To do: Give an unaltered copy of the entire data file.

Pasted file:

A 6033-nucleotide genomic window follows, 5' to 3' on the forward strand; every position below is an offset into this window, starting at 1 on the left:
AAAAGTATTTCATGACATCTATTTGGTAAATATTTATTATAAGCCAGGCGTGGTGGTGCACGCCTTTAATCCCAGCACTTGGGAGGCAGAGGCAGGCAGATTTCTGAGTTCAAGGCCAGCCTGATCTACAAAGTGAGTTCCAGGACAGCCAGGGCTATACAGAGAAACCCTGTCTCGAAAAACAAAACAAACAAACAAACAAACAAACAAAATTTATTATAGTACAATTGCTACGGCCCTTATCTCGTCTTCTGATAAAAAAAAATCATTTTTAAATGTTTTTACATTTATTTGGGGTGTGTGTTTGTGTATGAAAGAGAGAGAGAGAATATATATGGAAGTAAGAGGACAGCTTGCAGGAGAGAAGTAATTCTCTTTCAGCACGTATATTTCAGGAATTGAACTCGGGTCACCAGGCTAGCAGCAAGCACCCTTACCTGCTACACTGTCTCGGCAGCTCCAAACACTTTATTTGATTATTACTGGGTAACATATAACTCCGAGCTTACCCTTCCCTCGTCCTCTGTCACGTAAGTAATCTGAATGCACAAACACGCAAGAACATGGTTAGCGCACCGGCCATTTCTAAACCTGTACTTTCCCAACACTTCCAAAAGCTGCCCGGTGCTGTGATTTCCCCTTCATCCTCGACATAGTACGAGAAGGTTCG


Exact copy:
A 6033-nucleotide genomic window follows, 5' to 3' on the forward strand; every position below is an offset into this window, starting at 1 on the left:
AAAAGTATTTCATGACATCTATTTGGTAAATATTTATTATAAGCCAGGCGTGGTGGTGCACGCCTTTAATCCCAGCACTTGGGAGGCAGAGGCAGGCAGATTTCTGAGTTCAAGGCCAGCCTGATCTACAAAGTGAGTTCCAGGACAGCCAGGGCTATACAGAGAAACCCTGTCTCGAAAAACAAAACAAACAAACAAACAAACAAACAAAATTTATTATAGTACAATTGCTACGGCCCTTATCTCGTCTTCTGATAAAAAAAAATCATTTTTAAATGTTTTTACATTTATTTGGGGTGTGTGTTTGTGTATGAAAGAGAGAGAGAGAATATATATGGAAGTAAGAGGACAGCTTGCAGGAGAGAAGTAATTCTCTTTCAGCACGTATATTTCAGGAATTGAACTCGGGTCACCAGGCTAGCAGCAAGCACCCTTACCTGCTACACTGTCTCGGCAGCTCCAAACACTTTATTTGATTATTACTGGGTAACATATAACTCCGAGCTTACCCTTCCCTCGTCCTCTGTCACGTAAGTAATCTGAATGCACAAACACGCAAGAACATGGTTAGCGCACCGGCCATTTCTAAACCTGTACTTTCCCAACACTTCCAAAAGCTGCCCGGTGCTGTGATTTCCCCTTCATCCTCGACATAGTACGAGAAGGTTCG